The Pennsylvania Department of Transportation has given the following legal position regarding the titling, registration, and driver's license requirements for a motorized scooter, similar to the "Phantom" and "Zappy" scooters and the "California Sports GoPed". Having reviewed the applicable law, it is the Department's opinion that the use of motorized scooters on the highways of the Commonwealth is illegal and their use is clearly and inherently dangerous. The applicability of several laws and regulations is explored below.
Initially to be lawfully driven on a highway, a motorized scooter is required to be registered. 75 PA C.S. 1301.(a) provides "No persons shall drive or move and no owner or motor carrier shall knowingly permit to be driven or moved upon any highway any motor vehicle which is not registered in this Commonwealth, unless the vehicle is exempt from registration." A motorized scooter is both a "vehicle" and a "motor vehicle" as defined by 75 PA C.S. 102. Because a motorized scooter does not qualify for any of the exemptions enumerated under 75 PA C.S. 1302, a motorized scooter must be registered. It should be noted that in order to register a vehicle, the Vehicle Code specifically requires that owner have applied for or have been issued a certificate of title. See 75 PA C.S. 1101.(b) and 1301. (c).
A motorized scooter is required by Section 4703.(a) of the Vehicle Code to be inspected and to display a currently valid certificate of inspection. Additionally, a motorized scooter is required to comply with the equipment standards and inspection requirements for motor vehicles, as set forth in Chapters 41, 43 and 45 of the Vehicle Code and 67 PA Code Chapter 175. However, motorized scooters do not comply with the equipment requirements in the Vehicle Code and the regulations. Motorized Scooters lack the most basic safety features which are designed to protect the motor vehicle operator from serious personal injury or even fatality. Unlike conventional motor vehicles, motorized scooters are unenclosed vehicles, which are constructed without a chassis. Consequently, motorized scooters expose the operator to the risk of an immediate, unprotected impact with other motorized vehicles and pedestrians without the benefit of safety equipment such as bumpers, a windshield, front and sidewall protection, lights, a horn or seatbelts.
The hazardous nature of motorized scooters has been recognized by the Consumer Protection Safety Commission's (CPSC). The CPSC reported that in 1999, there were 1,330 emergency room treated injuries related to motorized scooters. In 2000, the number of reported injuries associated with motorized scooters had climbed to 4,390. In the first nine months of 2001, the last time the CPSC published injuries associated with motorized scooters, there were 2,870 injuries.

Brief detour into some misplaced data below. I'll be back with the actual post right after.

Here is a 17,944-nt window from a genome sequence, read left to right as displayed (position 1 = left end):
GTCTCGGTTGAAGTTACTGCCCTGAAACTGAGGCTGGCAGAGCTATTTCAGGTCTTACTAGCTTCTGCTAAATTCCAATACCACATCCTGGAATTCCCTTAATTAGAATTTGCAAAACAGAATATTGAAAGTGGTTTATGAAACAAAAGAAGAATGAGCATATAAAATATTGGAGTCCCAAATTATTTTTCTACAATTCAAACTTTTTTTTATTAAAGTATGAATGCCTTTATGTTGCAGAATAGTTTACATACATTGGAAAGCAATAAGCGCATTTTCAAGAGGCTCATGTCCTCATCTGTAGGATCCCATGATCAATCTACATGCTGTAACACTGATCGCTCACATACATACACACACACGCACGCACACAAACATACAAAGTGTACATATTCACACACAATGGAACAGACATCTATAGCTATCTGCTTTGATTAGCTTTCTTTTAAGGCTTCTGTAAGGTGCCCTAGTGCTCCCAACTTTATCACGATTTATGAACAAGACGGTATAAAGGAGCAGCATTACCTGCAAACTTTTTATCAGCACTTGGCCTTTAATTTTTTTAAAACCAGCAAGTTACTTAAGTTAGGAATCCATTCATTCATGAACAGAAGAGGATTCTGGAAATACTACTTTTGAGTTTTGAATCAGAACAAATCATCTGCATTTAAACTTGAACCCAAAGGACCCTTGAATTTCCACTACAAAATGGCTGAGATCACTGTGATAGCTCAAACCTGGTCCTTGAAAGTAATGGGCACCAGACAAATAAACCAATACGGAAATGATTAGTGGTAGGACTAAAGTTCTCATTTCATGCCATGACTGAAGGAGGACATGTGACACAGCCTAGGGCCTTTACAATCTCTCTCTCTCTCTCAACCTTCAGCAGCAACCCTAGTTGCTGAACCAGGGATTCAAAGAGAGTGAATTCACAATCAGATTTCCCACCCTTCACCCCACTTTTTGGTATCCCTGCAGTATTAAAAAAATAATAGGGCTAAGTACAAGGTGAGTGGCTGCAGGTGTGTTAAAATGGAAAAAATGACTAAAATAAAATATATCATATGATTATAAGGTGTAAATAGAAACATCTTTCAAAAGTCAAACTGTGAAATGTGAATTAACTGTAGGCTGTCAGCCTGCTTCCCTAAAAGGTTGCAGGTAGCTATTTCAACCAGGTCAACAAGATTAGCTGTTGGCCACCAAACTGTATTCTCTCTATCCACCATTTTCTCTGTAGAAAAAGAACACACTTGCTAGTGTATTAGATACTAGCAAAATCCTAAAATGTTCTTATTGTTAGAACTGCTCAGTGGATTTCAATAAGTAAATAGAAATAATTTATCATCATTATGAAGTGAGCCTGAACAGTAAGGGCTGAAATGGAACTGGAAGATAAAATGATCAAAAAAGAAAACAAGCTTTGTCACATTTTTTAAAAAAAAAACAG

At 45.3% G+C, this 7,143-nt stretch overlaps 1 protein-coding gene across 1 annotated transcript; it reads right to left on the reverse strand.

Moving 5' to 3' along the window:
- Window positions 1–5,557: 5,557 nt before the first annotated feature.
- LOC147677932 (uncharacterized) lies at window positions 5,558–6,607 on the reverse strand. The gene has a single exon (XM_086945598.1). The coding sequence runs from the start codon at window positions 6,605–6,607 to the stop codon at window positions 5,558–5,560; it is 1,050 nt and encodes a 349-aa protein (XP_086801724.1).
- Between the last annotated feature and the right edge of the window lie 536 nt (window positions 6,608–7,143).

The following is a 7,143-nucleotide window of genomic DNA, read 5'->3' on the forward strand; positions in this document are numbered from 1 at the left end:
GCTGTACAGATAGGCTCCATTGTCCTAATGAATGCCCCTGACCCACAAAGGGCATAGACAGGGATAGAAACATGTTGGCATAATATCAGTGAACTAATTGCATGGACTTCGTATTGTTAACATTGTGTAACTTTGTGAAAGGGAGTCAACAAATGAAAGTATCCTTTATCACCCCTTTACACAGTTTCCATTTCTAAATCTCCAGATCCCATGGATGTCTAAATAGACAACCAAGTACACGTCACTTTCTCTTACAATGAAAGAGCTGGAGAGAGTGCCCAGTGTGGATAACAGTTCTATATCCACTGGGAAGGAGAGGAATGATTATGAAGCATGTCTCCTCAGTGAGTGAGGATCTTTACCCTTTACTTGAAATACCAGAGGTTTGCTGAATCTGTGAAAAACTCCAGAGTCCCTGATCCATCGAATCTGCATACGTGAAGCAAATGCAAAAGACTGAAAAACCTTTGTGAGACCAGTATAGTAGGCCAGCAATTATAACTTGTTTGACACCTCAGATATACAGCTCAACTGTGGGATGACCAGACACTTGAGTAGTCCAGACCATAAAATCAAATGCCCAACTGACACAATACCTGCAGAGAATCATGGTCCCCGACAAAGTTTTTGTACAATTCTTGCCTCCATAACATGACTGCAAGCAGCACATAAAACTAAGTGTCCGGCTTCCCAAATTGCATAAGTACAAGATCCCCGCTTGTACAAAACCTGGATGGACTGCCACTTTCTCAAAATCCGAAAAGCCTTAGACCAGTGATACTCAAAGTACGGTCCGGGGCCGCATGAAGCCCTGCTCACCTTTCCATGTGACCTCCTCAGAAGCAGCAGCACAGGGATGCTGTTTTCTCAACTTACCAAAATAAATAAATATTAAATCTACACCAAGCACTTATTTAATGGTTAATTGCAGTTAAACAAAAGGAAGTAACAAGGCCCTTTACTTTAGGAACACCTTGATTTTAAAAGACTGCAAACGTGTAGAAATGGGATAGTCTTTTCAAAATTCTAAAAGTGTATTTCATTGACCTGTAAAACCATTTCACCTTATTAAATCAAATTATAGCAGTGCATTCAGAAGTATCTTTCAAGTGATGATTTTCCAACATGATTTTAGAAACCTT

If the motorized scooter is driven on a highway, the vehicle is required to be insured. 75 PA C.S. 1786 provides that "every motor vehicle of the type required to be registered under this title which is operated or currently registered shall be covered by financial responsibility." Because a motorized scooter is a type required to be registered, it is required to be covered by financial responsibility if it is driven on a highway.
In addition to the vehicle requiring a valid registration, inspection, equipment and insurance, any person who drives a motorized scooter on the highway or public property must possess a valid driver's license. 75 PA C.S. 1501.(a) states; "No person, except those expressly exempt, shall drive any motor vehicle upon a highway or public property in this Commonwealth unless the person has a driver's license valid under the provisions of this chapter. As used in this subsection, the term "public property" includes, but is not limited to, driveways and parking lots owned or leased by the Commonwealth, a political subdivision or an instrumentality of either."
75 PA C.S. 1501.(a) as previously noted, a motor scooter is a motor vehicle, as defined by Section 102. The exemptions from licensing set forth in 75 PA C.S. 1502 do not apply to people driving motorized scooters. Therefore, in order to drive a motorized scooter on a highway or public property, any operator of a motorized scooter must possess a valid driver's license. It should be noted that a highway includes: "The entire width between the boundary lines of every way publicly maintained when any part thereof is open to the use of the public for the purposes of vehicular travel. The term includes roadway open to the use of the public for vehicular travel on grounds of a college or university or public or private school or public or historic park."
Finally, the operation of a motorized scooter on the sidewalks in prohibited. 75 PA C.S. 3703.(a) "prohibits any person from driving any vehicle, unless human powered, on the sidewalk or sidewalk area. The only exception to this prohibition is for a mobility device for a person with a mobility related disability or an electric personal assistive mobility device."
For all the foregoing reasons, it is the opinion of the Pennsylvania Department of Transportation that the operation of a motorized scooter on a highway, roadway or sidewalk in this Commonwealth is currently unlawful and unsafe. A persons operating such a vehicle is undoubtedly violating the registration, equipment, inspection and insurance laws.
Return to Camp Hill Police home page!